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News Roundup 9 September 2003
By Staff
Date: 9/9/2003
News Roundup 9 September 2003

Roundup by Jakob Duma

Four new riders prolonged at CSC

Nicki Soerensen, Michael Blaudzun, Thomas Bruun Eriksen and Bekim Christensen stay on - Four of Team CSC’s Danish riders have been given new contracts for next season.

"The four riders have all demonstrated their value and they form part of the backbone that the team soon will have in place. Nicki and Michael both did well in the spring races and in the Tour de France. They have demonstrated that they have the right attitude and that they belong on our team. Thomas began his professional career with us and he has won races and has also been a good helper. He is still young and there is no doubt in my mind that he has a lot of potential. I am happy that he stays on at our team. We signed with Bekim just before the Tour de France and he has fully been able to live up to the confidence that we have in him. He has been very professional in his approach to the tasks that he has been given", says Bjarne Riis about the four riders who all have been given 1-year contracts. (Courtesy CSC).

Lotto-Domo going strong

The last couple of days, the Lotto-Domo team proved to be ready for the last weeks of the road season. Stefan Van Dijk won the Tour of Midden-Zeeland, beating Belgian champion Geert Omloop in the sprint. Robbie McEwen (7th) and Gorik Gardeyn (11th) were in the good flight too.

In Bavikhove, Peter Van Petegem triumphed in an omnium race (elimination, time trial, criterium), beating Vinokourov and Bettini.

Also Axel Merckx and Serge Baguet are in a promising shape. That was obvious in the Tour of Hessen. Baguet, after finishing fifth in the second stage, was third on the final day, while the son of Eddy finished third in the final classification.

A third place also for Nico Eeckhout in the Grand Prix Scherens in Leuven, where he was beaten in a bunch sprint by Huvhovd and Hammond. The last weeks of the road season look very promising for the Lotto-Domo-team. (Courtesy Lotto-Domo).

Quick Step – Davitamon 2004 Team taking shape

The Quick Step - Davitamon team is defining its roster for the next season. After the arrival of Juan Miguel Mercado (2 years of contract) and Laurent Dufaux (1 year), Josè Antonio Pecharroman, winner this year of the Bicicleta Vasca and the Vuelta a Cataluña, and Josè Antonio Garrido have signed a contract with the team of Patrick Lefevere. Both the Spanish riders have signed an agreement for the next two seasons. Stefano Zanini too will take part to the roster of the team Quick Step - Davitamon. The Italian rider has signed a one year contract for the next season.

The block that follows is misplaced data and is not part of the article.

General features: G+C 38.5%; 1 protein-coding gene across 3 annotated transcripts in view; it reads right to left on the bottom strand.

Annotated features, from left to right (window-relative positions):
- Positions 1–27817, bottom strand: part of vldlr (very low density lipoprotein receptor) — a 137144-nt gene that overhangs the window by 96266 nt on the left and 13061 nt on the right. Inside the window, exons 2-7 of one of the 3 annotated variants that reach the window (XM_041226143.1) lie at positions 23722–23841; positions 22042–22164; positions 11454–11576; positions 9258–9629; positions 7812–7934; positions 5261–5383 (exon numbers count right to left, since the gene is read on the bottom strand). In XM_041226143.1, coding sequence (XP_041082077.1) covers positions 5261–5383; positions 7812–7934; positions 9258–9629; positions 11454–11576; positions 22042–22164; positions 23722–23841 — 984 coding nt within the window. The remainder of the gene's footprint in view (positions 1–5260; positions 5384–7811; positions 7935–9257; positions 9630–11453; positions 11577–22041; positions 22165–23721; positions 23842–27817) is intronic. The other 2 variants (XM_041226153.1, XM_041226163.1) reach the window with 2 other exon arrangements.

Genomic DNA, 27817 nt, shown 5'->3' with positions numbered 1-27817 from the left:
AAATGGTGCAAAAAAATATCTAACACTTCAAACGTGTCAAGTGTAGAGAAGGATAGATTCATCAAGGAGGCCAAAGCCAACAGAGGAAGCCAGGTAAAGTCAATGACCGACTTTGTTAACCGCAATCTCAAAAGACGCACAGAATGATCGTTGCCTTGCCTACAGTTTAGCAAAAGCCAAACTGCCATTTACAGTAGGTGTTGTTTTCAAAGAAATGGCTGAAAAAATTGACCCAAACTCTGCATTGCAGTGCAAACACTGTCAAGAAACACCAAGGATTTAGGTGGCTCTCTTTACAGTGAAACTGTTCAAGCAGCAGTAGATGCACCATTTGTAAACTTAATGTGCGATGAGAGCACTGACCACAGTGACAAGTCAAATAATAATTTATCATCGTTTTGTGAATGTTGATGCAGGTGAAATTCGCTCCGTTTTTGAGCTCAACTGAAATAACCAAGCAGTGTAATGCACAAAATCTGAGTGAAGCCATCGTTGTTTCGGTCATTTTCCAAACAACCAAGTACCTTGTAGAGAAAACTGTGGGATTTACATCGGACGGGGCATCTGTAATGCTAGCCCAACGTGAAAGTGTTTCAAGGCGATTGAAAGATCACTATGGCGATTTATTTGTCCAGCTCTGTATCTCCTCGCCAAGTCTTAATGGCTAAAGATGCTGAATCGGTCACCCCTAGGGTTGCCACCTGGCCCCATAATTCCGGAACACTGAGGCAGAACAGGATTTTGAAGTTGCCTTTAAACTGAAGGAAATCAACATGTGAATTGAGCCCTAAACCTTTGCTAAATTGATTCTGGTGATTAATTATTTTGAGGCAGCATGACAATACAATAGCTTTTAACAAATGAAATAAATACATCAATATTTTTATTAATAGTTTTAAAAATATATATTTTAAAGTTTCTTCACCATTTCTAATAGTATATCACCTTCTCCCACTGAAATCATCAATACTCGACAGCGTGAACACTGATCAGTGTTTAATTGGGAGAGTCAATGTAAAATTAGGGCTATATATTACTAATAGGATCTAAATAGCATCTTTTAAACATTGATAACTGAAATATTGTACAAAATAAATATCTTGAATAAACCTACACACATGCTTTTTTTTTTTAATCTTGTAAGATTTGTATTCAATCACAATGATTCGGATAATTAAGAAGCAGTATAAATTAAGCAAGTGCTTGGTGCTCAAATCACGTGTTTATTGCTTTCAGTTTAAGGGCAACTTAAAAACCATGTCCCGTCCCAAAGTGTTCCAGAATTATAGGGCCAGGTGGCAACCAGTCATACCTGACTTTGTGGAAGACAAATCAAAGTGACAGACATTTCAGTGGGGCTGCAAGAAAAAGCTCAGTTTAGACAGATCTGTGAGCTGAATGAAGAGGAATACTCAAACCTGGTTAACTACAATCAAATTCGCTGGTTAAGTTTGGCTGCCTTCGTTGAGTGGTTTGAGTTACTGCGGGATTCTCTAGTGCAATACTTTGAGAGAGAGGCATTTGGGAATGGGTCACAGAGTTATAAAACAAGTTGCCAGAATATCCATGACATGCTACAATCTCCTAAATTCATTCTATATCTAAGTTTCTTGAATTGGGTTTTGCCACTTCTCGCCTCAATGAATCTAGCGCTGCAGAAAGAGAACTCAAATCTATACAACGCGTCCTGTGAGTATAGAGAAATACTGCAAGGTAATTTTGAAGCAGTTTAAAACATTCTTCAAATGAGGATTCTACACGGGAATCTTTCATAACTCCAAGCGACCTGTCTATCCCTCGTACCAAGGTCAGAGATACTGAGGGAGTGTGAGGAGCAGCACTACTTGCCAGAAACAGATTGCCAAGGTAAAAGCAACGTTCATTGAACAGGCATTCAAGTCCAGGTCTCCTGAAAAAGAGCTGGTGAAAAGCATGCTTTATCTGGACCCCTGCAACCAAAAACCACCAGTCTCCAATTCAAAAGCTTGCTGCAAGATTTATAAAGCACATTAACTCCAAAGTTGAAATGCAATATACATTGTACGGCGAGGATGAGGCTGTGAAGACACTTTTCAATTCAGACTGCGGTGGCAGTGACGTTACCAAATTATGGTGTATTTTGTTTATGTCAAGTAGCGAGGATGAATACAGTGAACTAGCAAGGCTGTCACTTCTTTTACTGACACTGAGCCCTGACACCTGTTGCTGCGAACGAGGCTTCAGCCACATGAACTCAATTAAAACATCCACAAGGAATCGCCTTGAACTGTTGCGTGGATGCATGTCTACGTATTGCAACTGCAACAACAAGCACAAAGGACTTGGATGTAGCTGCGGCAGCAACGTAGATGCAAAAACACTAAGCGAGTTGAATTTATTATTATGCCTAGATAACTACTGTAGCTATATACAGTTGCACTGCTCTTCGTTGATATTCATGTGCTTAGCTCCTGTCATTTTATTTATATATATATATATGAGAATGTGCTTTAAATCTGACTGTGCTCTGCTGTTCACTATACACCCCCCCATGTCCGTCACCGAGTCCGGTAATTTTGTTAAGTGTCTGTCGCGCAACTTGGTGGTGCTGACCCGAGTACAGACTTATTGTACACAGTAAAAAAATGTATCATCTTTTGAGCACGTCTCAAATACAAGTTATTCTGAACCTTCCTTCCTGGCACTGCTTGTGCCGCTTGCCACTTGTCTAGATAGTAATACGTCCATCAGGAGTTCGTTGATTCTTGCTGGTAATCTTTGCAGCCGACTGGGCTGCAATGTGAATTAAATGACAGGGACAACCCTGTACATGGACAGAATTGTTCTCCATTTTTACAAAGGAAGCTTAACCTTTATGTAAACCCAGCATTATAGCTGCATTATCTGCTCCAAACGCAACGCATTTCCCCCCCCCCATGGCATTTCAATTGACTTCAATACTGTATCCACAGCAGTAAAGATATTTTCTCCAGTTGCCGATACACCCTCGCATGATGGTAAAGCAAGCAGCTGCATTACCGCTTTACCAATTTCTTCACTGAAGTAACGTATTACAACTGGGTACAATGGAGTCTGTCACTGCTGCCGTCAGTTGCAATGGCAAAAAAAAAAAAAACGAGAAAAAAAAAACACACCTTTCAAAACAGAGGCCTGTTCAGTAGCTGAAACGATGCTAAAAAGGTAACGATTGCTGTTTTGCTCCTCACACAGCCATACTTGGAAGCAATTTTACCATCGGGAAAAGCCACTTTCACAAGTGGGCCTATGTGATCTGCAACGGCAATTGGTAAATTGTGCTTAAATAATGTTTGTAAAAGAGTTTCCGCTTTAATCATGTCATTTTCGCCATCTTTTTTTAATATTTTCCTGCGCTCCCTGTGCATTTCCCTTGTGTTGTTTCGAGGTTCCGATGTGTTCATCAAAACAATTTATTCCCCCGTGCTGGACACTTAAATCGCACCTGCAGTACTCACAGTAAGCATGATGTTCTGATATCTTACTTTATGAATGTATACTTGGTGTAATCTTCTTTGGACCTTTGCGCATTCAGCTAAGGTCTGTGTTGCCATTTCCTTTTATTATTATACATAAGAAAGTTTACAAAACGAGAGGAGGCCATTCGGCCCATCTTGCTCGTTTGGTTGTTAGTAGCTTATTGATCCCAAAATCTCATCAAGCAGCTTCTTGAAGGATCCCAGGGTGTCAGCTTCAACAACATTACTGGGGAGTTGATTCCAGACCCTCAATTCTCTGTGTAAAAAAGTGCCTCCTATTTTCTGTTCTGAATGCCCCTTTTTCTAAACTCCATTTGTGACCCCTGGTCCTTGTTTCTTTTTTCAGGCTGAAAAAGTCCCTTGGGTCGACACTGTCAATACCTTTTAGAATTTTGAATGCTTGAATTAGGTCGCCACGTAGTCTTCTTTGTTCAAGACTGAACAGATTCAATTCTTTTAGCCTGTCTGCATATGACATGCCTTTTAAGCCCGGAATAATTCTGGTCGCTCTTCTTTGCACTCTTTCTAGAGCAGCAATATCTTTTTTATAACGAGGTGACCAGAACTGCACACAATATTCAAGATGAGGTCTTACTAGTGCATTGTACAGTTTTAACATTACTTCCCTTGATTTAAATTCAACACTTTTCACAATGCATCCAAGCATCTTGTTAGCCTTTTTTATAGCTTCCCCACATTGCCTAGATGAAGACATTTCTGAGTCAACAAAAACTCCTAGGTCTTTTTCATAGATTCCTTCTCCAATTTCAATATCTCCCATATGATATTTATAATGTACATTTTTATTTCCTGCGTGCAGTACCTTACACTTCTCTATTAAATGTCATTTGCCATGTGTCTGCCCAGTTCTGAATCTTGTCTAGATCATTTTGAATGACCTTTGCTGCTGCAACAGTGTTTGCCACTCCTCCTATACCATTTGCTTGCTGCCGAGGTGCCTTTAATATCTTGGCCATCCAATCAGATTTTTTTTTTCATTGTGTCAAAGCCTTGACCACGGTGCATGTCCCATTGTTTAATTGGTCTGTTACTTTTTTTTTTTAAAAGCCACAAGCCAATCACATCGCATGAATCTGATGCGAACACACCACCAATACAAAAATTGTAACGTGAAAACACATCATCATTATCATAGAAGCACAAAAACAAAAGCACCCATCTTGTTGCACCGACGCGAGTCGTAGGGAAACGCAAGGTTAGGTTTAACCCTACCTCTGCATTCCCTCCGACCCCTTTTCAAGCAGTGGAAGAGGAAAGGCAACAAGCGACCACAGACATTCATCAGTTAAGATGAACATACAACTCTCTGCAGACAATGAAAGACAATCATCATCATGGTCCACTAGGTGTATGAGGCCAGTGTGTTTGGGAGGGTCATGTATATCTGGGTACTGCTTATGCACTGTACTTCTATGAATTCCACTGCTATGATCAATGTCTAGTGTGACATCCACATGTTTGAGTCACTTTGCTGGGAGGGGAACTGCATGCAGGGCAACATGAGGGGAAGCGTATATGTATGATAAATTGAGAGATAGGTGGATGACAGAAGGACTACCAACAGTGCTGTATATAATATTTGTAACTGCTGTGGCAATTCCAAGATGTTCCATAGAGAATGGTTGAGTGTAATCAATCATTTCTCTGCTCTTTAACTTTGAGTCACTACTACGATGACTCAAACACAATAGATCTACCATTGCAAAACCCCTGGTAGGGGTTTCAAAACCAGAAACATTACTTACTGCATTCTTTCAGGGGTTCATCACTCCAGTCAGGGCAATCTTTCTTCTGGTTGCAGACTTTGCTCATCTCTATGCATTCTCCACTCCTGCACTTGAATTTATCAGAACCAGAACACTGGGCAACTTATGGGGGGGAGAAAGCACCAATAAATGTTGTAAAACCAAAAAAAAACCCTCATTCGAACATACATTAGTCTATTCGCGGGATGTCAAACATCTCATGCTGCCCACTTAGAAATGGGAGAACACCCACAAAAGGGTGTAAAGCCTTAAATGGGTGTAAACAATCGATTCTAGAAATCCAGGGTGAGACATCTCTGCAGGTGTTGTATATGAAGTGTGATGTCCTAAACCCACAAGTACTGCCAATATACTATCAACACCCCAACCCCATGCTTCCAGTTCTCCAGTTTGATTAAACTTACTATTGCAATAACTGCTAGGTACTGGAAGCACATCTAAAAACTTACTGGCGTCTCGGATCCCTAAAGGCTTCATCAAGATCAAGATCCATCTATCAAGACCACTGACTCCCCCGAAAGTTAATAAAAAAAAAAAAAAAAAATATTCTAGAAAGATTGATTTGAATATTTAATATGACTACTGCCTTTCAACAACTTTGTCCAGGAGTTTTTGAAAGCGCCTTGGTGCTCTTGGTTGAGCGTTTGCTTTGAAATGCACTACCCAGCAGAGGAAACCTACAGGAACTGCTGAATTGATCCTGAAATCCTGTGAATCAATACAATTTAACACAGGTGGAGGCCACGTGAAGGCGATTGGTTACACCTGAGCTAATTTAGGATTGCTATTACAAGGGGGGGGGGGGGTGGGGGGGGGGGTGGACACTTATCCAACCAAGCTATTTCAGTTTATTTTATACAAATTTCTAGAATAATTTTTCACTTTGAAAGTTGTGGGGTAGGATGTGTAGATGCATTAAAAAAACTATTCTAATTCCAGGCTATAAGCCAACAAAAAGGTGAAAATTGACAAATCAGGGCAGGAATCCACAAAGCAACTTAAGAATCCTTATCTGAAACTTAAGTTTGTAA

The Spanish Challenge - Carlos is Ready

While many parts of Europe are already starting to prepare for the winter season - as far as sports are concerned - the world of professional cycling still has lots of exciting events for the autumn season. The temperatures are still high in the south of Europe and the sun will probably be a dominant feature on many of the pictures from the Italian one day races – and that will probably also be true for the pictures from the final big tour of the year: Vuelta a Espanã. In the coming three weeks, the Iberian Peninsula offers lots of aggressive racing in the crosswind, in the mountains, on the team time trial, on the two individual time trials, and on the mountain time trial. When you combine all these features into one exciting stage race you can be sure to get a bombardment of the senses. For most riders, the Vuelta is more than a passtime at the end of the season or a warm-up for the world championship. It is an important event with its own exciting history, myths, bad guys and heroes.

For the first time in team history, Team CSC takes part in this year’s Vuelta and when the riders and their staff arrived in Gijon, they were probably filled with expectations of big results and adventures – adventures that will stay in their memories for years to come. The team has had its best season ever this year, so there is a lot to live up to in the Vuelta; and make no mistake: Team CSC has come to Spain with a lot of ambitions.

The 58th Vuelta starts on Saturday September 6th with a 43-kilometre team time trial – a somewhat untraditional and provoking start to a stage race. From Gijon and Asturia, in the northwestern part of the country, the Vuelta will make its way – slowly but surely – eastwards via Santander. From there, it goes south straight across Burgos to the first time trial in Zaragoza. From here on, there will be three hard days in the Pyrenees before the peloton reaches the eastern coastline in Sabadell near Barcelona.

At this point, we will already know a lot about who will be the contenders for the overall victory. However, the Vuelta has always – as had the Tour de France this year – been able to keep everybody guessing about who will win until the final stages. As a spectator you can only be grateful for that. Last year, Aitor Gonzales was able to crush the climbers on the final stage’s time trial.

Following a long transfer, the race continues from Sabadell in Catalonia southwards to Utiel in the region to the west of Valencia where there will be some flat stages before the second time trial around Albacete. From here, the race travels south for the stages in Andalucia where it will visit classic and historically important cities such as Granada and Córdoba. The naked climbs, which are found down there, are not terribly steep – but they are long. From Córdoba, the Vuelta turns North to the centre of the country where the final four stages are all conducted in the Madrid region. The final stages will be action packed with two tough mountain stages in the final weekend. The 12-kilometre mountain time trial up to Alto de Abantos is the final time trial in the Vuelta, and for once, it will be the climbers who have the advantage. A couple of years ago, Carlos Sastre came close to winning a similar stage. The Vuelta may well be decided on those 12 kilometres.